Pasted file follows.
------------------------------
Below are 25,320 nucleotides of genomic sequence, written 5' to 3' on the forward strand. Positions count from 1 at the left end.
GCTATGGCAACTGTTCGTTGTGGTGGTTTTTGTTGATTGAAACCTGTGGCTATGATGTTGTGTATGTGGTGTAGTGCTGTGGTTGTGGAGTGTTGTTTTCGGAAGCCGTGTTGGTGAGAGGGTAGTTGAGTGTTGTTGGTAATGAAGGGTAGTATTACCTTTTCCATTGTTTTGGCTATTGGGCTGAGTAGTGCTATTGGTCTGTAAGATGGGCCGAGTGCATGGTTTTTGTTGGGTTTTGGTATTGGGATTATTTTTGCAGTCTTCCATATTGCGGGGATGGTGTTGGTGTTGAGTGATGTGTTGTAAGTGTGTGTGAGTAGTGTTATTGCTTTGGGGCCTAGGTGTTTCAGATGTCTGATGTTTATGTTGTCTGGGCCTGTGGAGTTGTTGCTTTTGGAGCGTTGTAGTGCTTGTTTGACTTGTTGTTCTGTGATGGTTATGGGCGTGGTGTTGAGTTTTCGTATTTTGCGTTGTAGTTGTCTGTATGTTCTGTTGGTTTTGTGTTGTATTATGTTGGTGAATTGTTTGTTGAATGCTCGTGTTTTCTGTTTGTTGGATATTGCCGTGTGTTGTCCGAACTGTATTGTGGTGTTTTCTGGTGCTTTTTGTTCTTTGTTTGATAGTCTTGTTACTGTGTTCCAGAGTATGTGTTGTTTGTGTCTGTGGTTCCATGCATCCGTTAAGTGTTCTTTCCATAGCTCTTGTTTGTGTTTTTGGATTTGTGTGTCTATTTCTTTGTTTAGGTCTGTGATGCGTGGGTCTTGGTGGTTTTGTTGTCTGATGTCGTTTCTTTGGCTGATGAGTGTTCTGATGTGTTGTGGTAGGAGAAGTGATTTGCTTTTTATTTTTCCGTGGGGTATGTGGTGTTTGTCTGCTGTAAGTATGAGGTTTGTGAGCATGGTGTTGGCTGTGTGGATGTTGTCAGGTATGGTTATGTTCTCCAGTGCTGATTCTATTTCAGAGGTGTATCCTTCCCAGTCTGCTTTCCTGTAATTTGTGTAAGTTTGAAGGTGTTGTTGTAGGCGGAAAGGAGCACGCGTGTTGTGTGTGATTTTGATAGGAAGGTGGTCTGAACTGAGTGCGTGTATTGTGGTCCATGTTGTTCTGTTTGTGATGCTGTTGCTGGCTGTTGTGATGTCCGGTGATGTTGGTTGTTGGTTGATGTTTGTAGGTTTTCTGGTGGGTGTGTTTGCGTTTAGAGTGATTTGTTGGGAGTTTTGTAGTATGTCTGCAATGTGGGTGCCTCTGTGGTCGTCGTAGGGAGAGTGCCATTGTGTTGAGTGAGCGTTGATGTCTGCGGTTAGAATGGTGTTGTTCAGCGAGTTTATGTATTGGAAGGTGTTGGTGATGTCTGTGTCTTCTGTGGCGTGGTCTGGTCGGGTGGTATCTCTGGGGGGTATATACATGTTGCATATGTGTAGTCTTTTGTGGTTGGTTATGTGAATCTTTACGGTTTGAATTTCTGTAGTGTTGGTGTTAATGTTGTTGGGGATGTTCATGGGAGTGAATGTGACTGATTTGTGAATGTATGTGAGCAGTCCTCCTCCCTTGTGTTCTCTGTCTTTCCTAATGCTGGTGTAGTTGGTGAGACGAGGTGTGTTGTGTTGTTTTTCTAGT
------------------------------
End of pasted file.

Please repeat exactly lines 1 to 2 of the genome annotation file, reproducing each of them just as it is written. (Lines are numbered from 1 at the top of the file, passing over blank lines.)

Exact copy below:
Below are 25,320 nucleotides of genomic sequence, written 5' to 3' on the forward strand. Positions count from 1 at the left end.
GCTATGGCAACTGTTCGTTGTGGTGGTTTTTGTTGATTGAAACCTGTGGCTATGATGTTGTGTATGTGGTGTAGTGCTGTGGTTGTGGAGTGTTGTTTTCGGAAGCCGTGTTGGTGAGAGGGTAGTTGAGTGTTGTTGGTAATGAAGGGTAGTATTACCTTTTCCATTGTTTTGGCTATTGGGCTGAGTAGTGCTATTGGTCTGTAAGATGGGCCGAGTGCATGGTTTTTGTTGGGTTTTGGTATTGGGATTATTTTTGCAGTCTTCCATATTGCGGGGATGGTGTTGGTGTTGAGTGATGTGTTGTAAGTGTGTGTGAGTAGTGTTATTGCTTTGGGGCCTAGGTGTTTCAGATGTCTGATGTTTATGTTGTCTGGGCCTGTGGAGTTGTTGCTTTTGGAGCGTTGTAGTGCTTGTTTGACTTGTTGTTCTGTGATGGTTATGGGCGTGGTGTTGAGTTTTCGTATTTTGCGTTGTAGTTGTCTGTATGTTCTGTTGGTTTTGTGTTGTATTATGTTGGTGAATTGTTTGTTGAATGCTCGTGTTTTCTGTTTGTTGGATATTGCCGTGTGTTGTCCGAACTGTATTGTGGTGTTTTCTGGTGCTTTTTGTTCTTTGTTTGATAGTCTTGTTACTGTGTTCCAGAGTATGTGTTGTTTGTGTCTGTGGTTCCATGCATCCGTTAAGTGTTCTTTCCATAGCTCTTGTTTGTGTTTTTGGATTTGTGTGTCTATTTCTTTGTTTAGGTCTGTGATGCGTGGGTCTTGGTGGTTTTGTTGTCTGATGTCGTTTCTTTGGCTGATGAGTGTTCTGATGTGTTGTGGTAGGAGAAGTGATTTGCTTTTTATTTTTCCGTGGGGTATGTGGTGTTTGTCTGCTGTAAGTATGAGGTTTGTGAGCATGGTGTTGGCTGTGTGGATGTTGTCAGGTATGGTTATGTTCTCCAGTGCTGATTCTATTTCAGAGGTGTATCCTTCCCAGTCTGCTTTCCTGTAATTTGTGTAAGTTTGAAGGTGTTGTTGTAGGCGGAAAGGAGCACGCGTGTTGTGTGTGATTTTGATAGGAAGGTGGTCTGAACTGAGTGCGTGTATTGTGGTCCATGTTGTTCTGTTTGTGATGCTGTTGCTGGCTGTTGTGATGTCCGGTGATGTTGGTTGTTGGTTGATGTTTGTAGGTTTTCTGGTGGGTGTGTTTGCGTTTAGAGTGATTTGTTGGGAGTTTTGTAGTATGTCTGCAATGTGGGTGCCTCTGTGGTCGTCGTAGGGAGAGTGCCATTGTGTTGAGTGAGCGTTGATGTCTGCGGTTAGAATGGTGTTGTTCAGCGAGTTTATGTATTGGAAGGTGTTGGTGATGTCTGTGTCTTCTGTGGCGTGGTCTGGTCGGGTGGTATCTCTGGGGGGTATATACATGTTGCATATGTGTAGTCTTTTGTGGTTGGTTATGTGAATCTTTACGGTTTGAATTTCTGTAGTGTTGGTGTTAATGTTGTTGGGGATGTTCATGGGAGTGAATGTGACTGATTTGTGAATGTATGTGAGCAGTCCTCCTCCCTTGTGTTCTCTGTCTTTCCTAATGCTGGTGTAGTTGGTGAGACGAGGTGTGTTGTGTTGTTTTTCTAGT